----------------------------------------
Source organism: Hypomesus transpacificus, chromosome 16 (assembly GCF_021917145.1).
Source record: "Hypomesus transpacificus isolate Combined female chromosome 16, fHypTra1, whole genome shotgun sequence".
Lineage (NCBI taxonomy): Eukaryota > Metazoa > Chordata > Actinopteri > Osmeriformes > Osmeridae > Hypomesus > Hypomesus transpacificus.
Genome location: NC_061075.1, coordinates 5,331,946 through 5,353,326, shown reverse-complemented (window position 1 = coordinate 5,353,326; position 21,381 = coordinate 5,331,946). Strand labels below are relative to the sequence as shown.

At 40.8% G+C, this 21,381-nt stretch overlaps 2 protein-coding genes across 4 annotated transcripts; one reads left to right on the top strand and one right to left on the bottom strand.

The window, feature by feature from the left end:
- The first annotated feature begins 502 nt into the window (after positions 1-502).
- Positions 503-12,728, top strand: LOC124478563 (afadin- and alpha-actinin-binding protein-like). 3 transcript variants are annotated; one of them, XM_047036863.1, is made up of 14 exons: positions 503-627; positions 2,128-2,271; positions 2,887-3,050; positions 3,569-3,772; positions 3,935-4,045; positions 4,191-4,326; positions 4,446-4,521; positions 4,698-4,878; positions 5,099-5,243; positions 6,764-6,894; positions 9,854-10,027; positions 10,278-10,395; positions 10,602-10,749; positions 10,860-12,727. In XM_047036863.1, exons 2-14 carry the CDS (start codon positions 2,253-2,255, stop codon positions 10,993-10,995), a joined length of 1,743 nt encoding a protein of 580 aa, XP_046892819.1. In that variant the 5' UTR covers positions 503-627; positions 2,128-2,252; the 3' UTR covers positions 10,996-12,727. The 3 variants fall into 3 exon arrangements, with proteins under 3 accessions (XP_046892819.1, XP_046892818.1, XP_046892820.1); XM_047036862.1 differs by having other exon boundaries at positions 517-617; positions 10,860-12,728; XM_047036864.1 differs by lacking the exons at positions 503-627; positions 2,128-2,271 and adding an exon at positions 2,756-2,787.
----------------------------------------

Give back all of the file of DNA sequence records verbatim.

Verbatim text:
Source organism: Hypomesus transpacificus, chromosome 16 (assembly GCF_021917145.1).
Source record: "Hypomesus transpacificus isolate Combined female chromosome 16, fHypTra1, whole genome shotgun sequence".
Lineage (NCBI taxonomy): Eukaryota > Metazoa > Chordata > Actinopteri > Osmeriformes > Osmeridae > Hypomesus > Hypomesus transpacificus.
Genome location: NC_061075.1, coordinates 5,331,946 through 5,353,326, shown reverse-complemented (window position 1 = coordinate 5,353,326; position 21,381 = coordinate 5,331,946). Strand labels below are relative to the sequence as shown.

At 40.8% G+C, this 21,381-nt stretch overlaps 2 protein-coding genes across 4 annotated transcripts; one reads left to right on the top strand and one right to left on the bottom strand.

The window, feature by feature from the left end:
- The first annotated feature begins 502 nt into the window (after positions 1-502).
- Positions 503-12,728, top strand: LOC124478563 (afadin- and alpha-actinin-binding protein-like). 3 transcript variants are annotated; one of them, XM_047036863.1, is made up of 14 exons: positions 503-627; positions 2,128-2,271; positions 2,887-3,050; positions 3,569-3,772; positions 3,935-4,045; positions 4,191-4,326; positions 4,446-4,521; positions 4,698-4,878; positions 5,099-5,243; positions 6,764-6,894; positions 9,854-10,027; positions 10,278-10,395; positions 10,602-10,749; positions 10,860-12,727. In XM_047036863.1, exons 2-14 carry the CDS (start codon positions 2,253-2,255, stop codon positions 10,993-10,995), a joined length of 1,743 nt encoding a protein of 580 aa, XP_046892819.1. In that variant the 5' UTR covers positions 503-627; positions 2,128-2,252; the 3' UTR covers positions 10,996-12,727. The 3 variants fall into 3 exon arrangements, with proteins under 3 accessions (XP_046892819.1, XP_046892818.1, XP_046892820.1); XM_047036862.1 differs by having other exon boundaries at positions 517-617; positions 10,860-12,728; XM_047036864.1 differs by lacking the exons at positions 503-627; positions 2,128-2,271 and adding an exon at positions 2,756-2,787.